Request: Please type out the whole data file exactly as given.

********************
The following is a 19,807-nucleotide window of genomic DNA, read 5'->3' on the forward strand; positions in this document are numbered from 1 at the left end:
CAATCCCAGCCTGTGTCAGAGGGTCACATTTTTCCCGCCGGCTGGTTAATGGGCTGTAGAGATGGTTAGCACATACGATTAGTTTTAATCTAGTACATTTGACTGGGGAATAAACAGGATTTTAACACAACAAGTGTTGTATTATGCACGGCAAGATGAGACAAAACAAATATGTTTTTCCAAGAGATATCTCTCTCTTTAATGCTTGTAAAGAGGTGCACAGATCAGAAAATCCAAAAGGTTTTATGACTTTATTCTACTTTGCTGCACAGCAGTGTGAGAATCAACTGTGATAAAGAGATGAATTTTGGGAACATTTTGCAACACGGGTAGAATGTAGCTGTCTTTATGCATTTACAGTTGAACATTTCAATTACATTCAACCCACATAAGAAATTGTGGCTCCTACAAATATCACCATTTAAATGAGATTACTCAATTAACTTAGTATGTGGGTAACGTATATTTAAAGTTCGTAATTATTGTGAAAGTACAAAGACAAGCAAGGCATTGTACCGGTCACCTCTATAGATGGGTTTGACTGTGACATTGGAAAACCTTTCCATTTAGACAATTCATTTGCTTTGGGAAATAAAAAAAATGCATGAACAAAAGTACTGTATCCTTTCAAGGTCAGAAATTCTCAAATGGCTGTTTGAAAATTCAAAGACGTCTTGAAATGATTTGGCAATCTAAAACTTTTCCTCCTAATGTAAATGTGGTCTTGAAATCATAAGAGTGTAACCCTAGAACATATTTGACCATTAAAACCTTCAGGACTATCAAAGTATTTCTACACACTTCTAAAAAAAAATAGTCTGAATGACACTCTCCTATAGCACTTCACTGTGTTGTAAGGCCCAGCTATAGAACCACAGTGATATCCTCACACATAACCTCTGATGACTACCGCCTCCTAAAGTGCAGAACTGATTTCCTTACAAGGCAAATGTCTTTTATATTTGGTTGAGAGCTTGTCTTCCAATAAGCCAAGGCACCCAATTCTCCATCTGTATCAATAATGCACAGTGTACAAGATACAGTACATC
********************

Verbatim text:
The following is a 19,807-nucleotide window of genomic DNA, read 5'->3' on the forward strand; positions in this document are numbered from 1 at the left end:
CAATCCCAGCCTGTGTCAGAGGGTCACATTTTTCCCGCCGGCTGGTTAATGGGCTGTAGAGATGGTTAGCACATACGATTAGTTTTAATCTAGTACATTTGACTGGGGAATAAACAGGATTTTAACACAACAAGTGTTGTATTATGCACGGCAAGATGAGACAAAACAAATATGTTTTTCCAAGAGATATCTCTCTCTTTAATGCTTGTAAAGAGGTGCACAGATCAGAAAATCCAAAAGGTTTTATGACTTTATTCTACTTTGCTGCACAGCAGTGTGAGAATCAACTGTGATAAAGAGATGAATTTTGGGAACATTTTGCAACACGGGTAGAATGTAGCTGTCTTTATGCATTTACAGTTGAACATTTCAATTACATTCAACCCACATAAGAAATTGTGGCTCCTACAAATATCACCATTTAAATGAGATTACTCAATTAACTTAGTATGTGGGTAACGTATATTTAAAGTTCGTAATTATTGTGAAAGTACAAAGACAAGCAAGGCATTGTACCGGTCACCTCTATAGATGGGTTTGACTGTGACATTGGAAAACCTTTCCATTTAGACAATTCATTTGCTTTGGGAAATAAAAAAAATGCATGAACAAAAGTACTGTATCCTTTCAAGGTCAGAAATTCTCAAATGGCTGTTTGAAAATTCAAAGACGTCTTGAAATGATTTGGCAATCTAAAACTTTTCCTCCTAATGTAAATGTGGTCTTGAAATCATAAGAGTGTAACCCTAGAACATATTTGACCATTAAAACCTTCAGGACTATCAAAGTATTTCTACACACTTCTAAAAAAAAATAGTCTGAATGACACTCTCCTATAGCACTTCACTGTGTTGTAAGGCCCAGCTATAGAACCACAGTGATATCCTCACACATAACCTCTGATGACTACCGCCTCCTAAAGTGCAGAACTGATTTCCTTACAAGGCAAATGTCTTTTATATTTGGTTGAGAGCTTGTCTTCCAATAAGCCAAGGCACCCAATTCTCCATCTGTATCAATAATGCACAGTGTACAAGATACAGTACATC